Right off the bat, former City Manager Jay Ash – now the state Secretary of Housing and Economic Development – said he was glad to see his former municipal colleague become his successor.

“He is among a handful of the best public sector managers I know,” said Ash. “He is admired by many both for his work in Revere, where he distinguished himself as a great mayor, and then his work around the region, both for the Metropolitan Area Planning Council and the Metropolitan Mayor’s Coalition. He has the great combination of outstanding public policy credentials while being able to also be effective operations guy. During his time in Revere, I would often seek advice from him. I appreciated the way he thinks through issues and I admired him for his vision about how government should be responsive to its residents.. I believe he is going to fit into Chelsea well, as he is a champion of urban communities and a great people person as well.”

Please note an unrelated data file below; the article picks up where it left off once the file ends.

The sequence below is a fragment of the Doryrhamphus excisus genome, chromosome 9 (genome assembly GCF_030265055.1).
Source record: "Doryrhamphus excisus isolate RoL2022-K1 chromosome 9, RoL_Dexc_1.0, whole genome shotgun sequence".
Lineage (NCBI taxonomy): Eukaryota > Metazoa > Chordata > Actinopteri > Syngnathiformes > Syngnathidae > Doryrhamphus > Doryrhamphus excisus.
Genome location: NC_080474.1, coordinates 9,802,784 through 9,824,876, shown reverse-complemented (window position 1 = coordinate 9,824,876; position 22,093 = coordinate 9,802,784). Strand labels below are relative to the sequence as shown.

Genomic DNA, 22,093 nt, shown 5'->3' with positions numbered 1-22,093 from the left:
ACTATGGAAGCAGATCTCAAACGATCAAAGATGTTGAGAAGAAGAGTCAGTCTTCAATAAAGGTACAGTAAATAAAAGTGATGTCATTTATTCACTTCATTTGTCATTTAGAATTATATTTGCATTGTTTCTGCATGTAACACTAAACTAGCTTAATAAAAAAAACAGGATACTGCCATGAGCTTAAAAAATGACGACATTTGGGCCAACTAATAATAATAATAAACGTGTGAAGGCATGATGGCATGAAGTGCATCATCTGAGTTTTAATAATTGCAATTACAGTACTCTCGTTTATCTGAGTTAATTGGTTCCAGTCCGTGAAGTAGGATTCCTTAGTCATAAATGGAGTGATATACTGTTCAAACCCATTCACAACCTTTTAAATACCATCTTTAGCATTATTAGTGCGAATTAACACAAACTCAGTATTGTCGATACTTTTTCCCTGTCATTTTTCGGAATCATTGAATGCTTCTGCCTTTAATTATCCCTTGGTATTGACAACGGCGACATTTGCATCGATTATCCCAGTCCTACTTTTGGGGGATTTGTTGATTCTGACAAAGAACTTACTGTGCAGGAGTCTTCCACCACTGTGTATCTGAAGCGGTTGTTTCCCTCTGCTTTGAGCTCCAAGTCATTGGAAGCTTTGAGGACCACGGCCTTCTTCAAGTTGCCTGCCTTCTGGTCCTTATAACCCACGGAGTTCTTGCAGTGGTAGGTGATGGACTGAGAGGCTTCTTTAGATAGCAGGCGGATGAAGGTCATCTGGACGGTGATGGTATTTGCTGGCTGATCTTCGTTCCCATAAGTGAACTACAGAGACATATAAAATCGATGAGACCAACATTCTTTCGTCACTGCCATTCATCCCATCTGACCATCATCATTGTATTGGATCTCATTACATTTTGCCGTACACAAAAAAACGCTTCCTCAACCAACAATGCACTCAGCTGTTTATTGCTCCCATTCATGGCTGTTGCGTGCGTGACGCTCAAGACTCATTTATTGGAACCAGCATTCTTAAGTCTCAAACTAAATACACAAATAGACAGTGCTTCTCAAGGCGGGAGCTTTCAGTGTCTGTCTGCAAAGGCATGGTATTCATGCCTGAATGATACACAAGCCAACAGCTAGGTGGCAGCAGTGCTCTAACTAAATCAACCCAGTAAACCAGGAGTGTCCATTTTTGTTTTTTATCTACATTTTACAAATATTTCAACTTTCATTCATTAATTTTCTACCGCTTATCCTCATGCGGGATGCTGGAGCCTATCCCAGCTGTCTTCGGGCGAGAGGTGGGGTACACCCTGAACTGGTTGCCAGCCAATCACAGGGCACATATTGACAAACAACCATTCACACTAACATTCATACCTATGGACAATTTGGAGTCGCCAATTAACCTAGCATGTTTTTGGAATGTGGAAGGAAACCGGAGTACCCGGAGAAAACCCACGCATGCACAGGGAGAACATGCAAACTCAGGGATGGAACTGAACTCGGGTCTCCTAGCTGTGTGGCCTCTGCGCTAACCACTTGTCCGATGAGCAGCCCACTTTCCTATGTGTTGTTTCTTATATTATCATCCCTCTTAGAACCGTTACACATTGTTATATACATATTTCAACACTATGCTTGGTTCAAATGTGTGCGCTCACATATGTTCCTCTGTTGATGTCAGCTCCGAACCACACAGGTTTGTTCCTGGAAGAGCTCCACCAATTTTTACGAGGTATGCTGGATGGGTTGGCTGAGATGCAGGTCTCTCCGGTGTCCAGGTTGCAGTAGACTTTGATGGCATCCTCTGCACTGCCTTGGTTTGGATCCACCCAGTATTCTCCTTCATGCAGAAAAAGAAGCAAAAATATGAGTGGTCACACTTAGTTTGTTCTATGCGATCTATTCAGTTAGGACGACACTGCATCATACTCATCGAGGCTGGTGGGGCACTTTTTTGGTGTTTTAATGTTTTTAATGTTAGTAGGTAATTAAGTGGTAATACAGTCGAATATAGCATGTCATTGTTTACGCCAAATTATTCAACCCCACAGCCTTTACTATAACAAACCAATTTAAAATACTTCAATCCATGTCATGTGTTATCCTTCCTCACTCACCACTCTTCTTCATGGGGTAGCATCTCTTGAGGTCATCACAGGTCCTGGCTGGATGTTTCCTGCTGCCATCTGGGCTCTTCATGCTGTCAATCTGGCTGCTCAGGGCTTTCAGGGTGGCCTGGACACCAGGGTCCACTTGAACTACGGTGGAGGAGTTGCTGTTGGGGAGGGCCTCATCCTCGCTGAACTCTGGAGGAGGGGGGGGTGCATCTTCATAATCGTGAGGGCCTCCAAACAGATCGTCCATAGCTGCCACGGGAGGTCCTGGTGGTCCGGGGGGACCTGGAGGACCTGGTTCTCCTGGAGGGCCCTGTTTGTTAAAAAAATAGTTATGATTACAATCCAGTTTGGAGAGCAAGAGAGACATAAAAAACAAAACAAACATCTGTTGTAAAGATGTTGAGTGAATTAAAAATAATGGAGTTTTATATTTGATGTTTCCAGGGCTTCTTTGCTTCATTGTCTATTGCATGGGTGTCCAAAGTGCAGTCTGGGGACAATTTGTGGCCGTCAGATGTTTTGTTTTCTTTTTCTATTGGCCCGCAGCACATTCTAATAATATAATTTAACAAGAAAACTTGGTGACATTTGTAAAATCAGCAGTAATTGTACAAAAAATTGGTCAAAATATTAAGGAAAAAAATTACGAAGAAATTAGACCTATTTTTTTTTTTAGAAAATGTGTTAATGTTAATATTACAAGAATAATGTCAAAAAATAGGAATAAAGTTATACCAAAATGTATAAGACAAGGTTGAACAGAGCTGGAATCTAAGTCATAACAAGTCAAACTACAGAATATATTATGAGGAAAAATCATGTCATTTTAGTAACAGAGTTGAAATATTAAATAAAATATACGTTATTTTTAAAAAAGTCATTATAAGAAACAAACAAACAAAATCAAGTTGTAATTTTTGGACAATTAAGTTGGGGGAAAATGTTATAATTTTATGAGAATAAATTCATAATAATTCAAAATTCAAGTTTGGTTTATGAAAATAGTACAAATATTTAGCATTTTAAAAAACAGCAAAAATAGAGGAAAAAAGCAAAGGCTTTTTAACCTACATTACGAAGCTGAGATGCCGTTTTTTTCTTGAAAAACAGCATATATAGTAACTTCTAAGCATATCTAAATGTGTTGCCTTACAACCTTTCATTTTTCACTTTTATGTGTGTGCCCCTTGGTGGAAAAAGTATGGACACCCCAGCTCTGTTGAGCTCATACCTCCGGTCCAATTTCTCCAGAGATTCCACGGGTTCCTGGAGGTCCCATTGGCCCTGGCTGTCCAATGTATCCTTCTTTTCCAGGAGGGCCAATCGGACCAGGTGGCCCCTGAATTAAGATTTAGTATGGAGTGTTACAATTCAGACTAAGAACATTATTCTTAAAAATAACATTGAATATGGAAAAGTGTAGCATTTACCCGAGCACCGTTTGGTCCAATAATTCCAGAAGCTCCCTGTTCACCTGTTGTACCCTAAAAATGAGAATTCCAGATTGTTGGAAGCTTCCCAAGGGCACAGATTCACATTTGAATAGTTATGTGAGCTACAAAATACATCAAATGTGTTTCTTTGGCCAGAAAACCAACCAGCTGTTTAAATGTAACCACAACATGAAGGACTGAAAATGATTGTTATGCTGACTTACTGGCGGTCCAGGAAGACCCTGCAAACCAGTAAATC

Current Revere Mayor Dan Rizzo also said he was happy to see that his former city government colleague would be next door working as a municipal official.

“I’m thrilled for Tom and the city of Chelsea,” said Rizzo. “His experience and leadership is just what the city of Chelsea needs to fill the void left by Secretary Jay Ash who had literally transformed the city of Chelsea during his tenure as manager. I look forward to working with him as I had with Jay in the past on initiatives and toward solutions regarding issues that face our respective cities and our region.”